JOHANNESBURG, 15 OCTOBER 2020 – The quarterly employment statistics (QES) data released today by Statistics South Africa (Stats SA) runs counter to the Government’s economic recovery plan, which needs all productive hands on deck in order to ensure success, Steel and Engineering Industries Federation of Southern African (SEIFSA) Chief Economist Michael Ade said today.
According to the QES data, the broader manufacturing sector, of which the metals and engineering (M&E) sector forms an integral part, lost 8.2% of total employment, comprising an alarming 100,000 jobs in June 2020 as compared with June 2019. There was also a corresponding decrease on a quarterly basis, with manufacturing employment decreasing by 85,000 jobs or -7.1% in quarter two when compared with quarter one.
Dr Ade said the data showed that the M&E cluster of industries had felt the double whammy of the COVID-19-induced economic lockdown and stagnant economy, as its sub-components had recorded the biggest decrease in job numbers. He said there were also decreases in employment in the basic metals, fabricated metal products, general machinery and equipment, and transport equipment sub-sectors.
The worrying trend was compounded by contemporaneous decreases in employment and business activity in important industrial sectors with high interlinkages, such as the mining and construction sectors, which both recorded job losses of 12,000 employees and 111,000 employees respectively, in June 2020 as compared with June 2019, he noted.
He said the decline in job numbers was expected for a plethora of reasons. These included the fact that the GDP figure published earlier last month for the second quarter of 2020 revealed weaker-than-expected domestic growth relative to quarter one, as local manufacturing production and sales dipped amid a generally poor business expectation following the COVID-19 storm. He said given the slack in economic activity and poor inventory turnover for businesses in manufacturing, the decrease in employment for the same period was anticipated and highlights the negative effects of subdued domestic demand conditions on jobs.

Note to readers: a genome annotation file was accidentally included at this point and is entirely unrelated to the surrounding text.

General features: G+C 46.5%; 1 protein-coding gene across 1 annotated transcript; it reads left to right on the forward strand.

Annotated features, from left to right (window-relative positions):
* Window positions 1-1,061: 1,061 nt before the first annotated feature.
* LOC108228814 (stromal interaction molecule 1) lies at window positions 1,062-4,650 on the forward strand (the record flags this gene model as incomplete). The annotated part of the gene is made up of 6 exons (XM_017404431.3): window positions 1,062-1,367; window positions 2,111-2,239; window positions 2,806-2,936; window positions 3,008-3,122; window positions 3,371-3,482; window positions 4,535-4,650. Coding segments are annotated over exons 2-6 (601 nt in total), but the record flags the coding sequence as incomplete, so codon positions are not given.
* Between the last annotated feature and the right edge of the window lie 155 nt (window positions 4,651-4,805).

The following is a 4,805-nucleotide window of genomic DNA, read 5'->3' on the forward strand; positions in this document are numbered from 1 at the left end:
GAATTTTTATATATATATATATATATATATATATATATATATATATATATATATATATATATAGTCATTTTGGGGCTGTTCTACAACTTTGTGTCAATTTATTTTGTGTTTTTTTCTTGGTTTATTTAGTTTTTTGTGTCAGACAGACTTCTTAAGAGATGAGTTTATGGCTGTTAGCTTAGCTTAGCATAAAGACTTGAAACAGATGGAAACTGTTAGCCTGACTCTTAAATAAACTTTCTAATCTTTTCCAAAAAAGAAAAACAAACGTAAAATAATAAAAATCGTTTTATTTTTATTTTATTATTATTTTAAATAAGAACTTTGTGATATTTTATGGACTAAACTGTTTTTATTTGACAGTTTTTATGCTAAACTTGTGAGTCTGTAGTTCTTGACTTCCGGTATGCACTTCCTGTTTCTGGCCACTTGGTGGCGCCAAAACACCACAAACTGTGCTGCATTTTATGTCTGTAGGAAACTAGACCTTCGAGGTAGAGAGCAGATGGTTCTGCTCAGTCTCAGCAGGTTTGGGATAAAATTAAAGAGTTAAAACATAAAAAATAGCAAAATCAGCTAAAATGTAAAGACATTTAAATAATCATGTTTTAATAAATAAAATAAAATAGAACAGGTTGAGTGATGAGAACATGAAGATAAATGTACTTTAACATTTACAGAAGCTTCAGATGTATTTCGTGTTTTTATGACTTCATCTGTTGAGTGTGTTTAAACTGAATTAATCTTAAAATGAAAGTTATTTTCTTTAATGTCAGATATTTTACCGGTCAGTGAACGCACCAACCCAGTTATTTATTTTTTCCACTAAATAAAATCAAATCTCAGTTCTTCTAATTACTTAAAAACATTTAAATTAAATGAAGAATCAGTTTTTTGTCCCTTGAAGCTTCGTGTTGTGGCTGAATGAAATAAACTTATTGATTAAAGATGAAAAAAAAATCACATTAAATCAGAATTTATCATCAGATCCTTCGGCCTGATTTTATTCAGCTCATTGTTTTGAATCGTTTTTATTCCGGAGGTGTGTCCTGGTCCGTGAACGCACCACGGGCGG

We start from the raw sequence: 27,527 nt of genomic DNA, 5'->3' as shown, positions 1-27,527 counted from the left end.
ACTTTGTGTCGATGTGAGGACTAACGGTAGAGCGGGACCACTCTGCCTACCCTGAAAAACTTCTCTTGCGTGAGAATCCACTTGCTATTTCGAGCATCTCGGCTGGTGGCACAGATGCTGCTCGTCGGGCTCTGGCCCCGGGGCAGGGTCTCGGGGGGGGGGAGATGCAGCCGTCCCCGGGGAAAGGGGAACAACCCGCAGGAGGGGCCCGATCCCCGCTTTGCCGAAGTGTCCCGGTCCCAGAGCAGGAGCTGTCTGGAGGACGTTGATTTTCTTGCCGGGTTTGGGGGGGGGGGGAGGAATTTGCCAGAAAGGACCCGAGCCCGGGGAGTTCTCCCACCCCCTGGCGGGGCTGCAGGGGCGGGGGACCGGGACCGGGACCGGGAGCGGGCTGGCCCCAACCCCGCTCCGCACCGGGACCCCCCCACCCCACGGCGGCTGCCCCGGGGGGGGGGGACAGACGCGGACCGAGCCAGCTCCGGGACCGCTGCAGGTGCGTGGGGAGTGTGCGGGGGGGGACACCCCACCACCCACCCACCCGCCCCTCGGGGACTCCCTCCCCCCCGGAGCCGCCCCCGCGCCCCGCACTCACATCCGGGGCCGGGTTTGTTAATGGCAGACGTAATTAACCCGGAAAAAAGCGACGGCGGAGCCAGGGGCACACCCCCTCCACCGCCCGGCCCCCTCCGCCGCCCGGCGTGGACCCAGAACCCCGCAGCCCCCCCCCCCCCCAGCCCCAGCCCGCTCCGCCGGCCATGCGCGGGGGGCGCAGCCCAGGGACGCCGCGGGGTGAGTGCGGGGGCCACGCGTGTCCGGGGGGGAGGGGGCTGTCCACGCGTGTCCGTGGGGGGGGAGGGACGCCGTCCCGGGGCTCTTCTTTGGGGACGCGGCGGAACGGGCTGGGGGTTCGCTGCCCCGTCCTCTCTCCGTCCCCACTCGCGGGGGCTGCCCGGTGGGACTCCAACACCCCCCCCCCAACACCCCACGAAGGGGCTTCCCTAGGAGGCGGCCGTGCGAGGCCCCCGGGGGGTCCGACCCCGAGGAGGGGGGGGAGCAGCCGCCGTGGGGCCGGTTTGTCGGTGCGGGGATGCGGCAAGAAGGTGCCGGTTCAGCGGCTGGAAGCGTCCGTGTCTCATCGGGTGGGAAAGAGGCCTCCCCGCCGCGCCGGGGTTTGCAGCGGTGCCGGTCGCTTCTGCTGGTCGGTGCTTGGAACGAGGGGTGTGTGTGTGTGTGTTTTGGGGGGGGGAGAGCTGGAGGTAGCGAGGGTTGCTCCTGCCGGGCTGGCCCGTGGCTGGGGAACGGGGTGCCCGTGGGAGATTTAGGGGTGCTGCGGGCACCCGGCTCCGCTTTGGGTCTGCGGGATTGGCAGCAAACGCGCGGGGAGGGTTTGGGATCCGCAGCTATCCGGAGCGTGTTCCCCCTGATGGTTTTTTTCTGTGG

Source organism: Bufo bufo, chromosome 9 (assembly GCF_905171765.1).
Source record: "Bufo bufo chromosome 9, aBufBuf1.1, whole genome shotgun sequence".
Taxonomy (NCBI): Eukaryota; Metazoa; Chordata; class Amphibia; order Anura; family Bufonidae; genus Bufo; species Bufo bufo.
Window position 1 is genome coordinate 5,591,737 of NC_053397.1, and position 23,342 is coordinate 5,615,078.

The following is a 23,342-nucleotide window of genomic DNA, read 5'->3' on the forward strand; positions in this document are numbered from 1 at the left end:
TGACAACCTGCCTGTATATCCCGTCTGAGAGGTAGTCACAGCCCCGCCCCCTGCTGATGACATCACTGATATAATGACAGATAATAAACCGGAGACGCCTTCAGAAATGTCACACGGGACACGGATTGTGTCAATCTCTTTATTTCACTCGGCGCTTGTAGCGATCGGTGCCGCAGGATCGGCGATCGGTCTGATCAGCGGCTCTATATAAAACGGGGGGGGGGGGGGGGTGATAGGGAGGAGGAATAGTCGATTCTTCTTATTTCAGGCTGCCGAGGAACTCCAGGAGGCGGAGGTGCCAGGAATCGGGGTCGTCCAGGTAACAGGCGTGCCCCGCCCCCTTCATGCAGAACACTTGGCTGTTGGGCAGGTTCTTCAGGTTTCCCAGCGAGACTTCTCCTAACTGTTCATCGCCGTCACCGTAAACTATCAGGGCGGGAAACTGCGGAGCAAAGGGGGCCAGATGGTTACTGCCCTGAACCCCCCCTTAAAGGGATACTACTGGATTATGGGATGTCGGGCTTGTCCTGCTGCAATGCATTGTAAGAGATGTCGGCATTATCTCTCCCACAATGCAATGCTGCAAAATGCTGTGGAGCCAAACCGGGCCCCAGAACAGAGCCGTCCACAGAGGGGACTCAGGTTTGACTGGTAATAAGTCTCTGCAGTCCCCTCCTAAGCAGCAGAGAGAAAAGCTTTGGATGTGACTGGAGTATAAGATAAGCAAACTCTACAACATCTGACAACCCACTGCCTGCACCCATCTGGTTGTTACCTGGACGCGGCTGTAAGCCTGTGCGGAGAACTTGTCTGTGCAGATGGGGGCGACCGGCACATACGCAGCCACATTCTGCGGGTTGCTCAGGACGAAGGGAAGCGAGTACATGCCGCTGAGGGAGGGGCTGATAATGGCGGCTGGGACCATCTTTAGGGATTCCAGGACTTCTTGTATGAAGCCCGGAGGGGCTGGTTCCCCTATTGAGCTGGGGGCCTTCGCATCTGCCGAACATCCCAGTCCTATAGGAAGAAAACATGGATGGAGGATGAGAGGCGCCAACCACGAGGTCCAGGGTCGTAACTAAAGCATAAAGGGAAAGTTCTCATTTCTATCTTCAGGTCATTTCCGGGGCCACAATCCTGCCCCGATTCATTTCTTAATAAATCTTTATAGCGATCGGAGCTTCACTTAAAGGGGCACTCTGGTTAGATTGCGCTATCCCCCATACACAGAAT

Dr Ade said a distortion in supply chains and an increase in operational expenses and intermediate input costs for businesses has made it even more difficult to sustain jobs. As a result, companies were forced to retrench workers and offer voluntary severance packages.
He said the situation was compounded by the persistent lingering of the coronavirus pandemic regionally and globally, with extended implications for the intensity of domestic business activity and greenfield investment decisions by foreign and anchor investors.
“The concern is that as companies continue to struggle with cashflow challenges, with no delineated implementation plan regarding the novel economic recovery plan in sight, and amid the on-going coronavirus pandemic, it is hard to forestall an immediate end to the trend of poor employment numbers in the short-term.
“The galloping unemployment scourge will, no doubt, have extended socio-economic consequences as the increasing number of unemployed expend their severance packages and unemployment stipends from the unemployment insurance fund,” he said.
Dr Ade said while commendable efforts were being made by policy makers on paper to curb unemployment and reduce difficult business conditions, there was invariably a gap in co-ordinating the activities of the relevant Government departments or agencies, resulting in delays in implementation. The anticipated lag effects were compounded by unforeseen costs to businesses, also impacting negatively on confidence levels.
Dr Ade said despite these challenges, there remained a need to continuously improve business expectation and business confidence by engaging with key stakeholders, including rating agencies, on how to map a sustainable turnaround strategy.
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